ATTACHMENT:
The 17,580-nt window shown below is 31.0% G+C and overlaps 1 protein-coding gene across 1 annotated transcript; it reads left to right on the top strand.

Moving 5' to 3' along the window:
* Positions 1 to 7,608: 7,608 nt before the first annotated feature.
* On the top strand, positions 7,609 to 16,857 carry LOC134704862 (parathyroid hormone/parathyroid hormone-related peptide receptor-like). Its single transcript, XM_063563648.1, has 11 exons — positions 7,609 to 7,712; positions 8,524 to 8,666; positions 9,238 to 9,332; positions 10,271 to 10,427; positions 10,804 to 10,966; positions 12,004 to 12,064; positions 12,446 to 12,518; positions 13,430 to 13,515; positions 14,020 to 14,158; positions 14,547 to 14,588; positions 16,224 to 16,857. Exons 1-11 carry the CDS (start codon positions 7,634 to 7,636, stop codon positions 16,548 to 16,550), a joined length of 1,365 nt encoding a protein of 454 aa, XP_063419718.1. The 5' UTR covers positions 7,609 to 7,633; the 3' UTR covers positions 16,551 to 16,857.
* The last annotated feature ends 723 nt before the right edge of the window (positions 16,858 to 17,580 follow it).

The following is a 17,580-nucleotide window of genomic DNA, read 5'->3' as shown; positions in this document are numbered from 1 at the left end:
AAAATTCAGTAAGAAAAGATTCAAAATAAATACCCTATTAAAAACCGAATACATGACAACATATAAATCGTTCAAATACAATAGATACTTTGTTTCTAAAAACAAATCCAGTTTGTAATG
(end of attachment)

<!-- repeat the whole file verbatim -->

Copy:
The 17,580-nt window shown below is 31.0% G+C and overlaps 1 protein-coding gene across 1 annotated transcript; it reads left to right on the top strand.

Moving 5' to 3' along the window:
* Positions 1 to 7,608: 7,608 nt before the first annotated feature.
* On the top strand, positions 7,609 to 16,857 carry LOC134704862 (parathyroid hormone/parathyroid hormone-related peptide receptor-like). Its single transcript, XM_063563648.1, has 11 exons — positions 7,609 to 7,712; positions 8,524 to 8,666; positions 9,238 to 9,332; positions 10,271 to 10,427; positions 10,804 to 10,966; positions 12,004 to 12,064; positions 12,446 to 12,518; positions 13,430 to 13,515; positions 14,020 to 14,158; positions 14,547 to 14,588; positions 16,224 to 16,857. Exons 1-11 carry the CDS (start codon positions 7,634 to 7,636, stop codon positions 16,548 to 16,550), a joined length of 1,365 nt encoding a protein of 454 aa, XP_063419718.1. The 5' UTR covers positions 7,609 to 7,633; the 3' UTR covers positions 16,551 to 16,857.
* The last annotated feature ends 723 nt before the right edge of the window (positions 16,858 to 17,580 follow it).

The following is a 17,580-nucleotide window of genomic DNA, read 5'->3' as shown; positions in this document are numbered from 1 at the left end:
AAAATTCAGTAAGAAAAGATTCAAAATAAATACCCTATTAAAAACCGAATACATGACAACATATAAATCGTTCAAATACAATAGATACTTTGTTTCTAAAAACAAATCCAGTTTGTAATG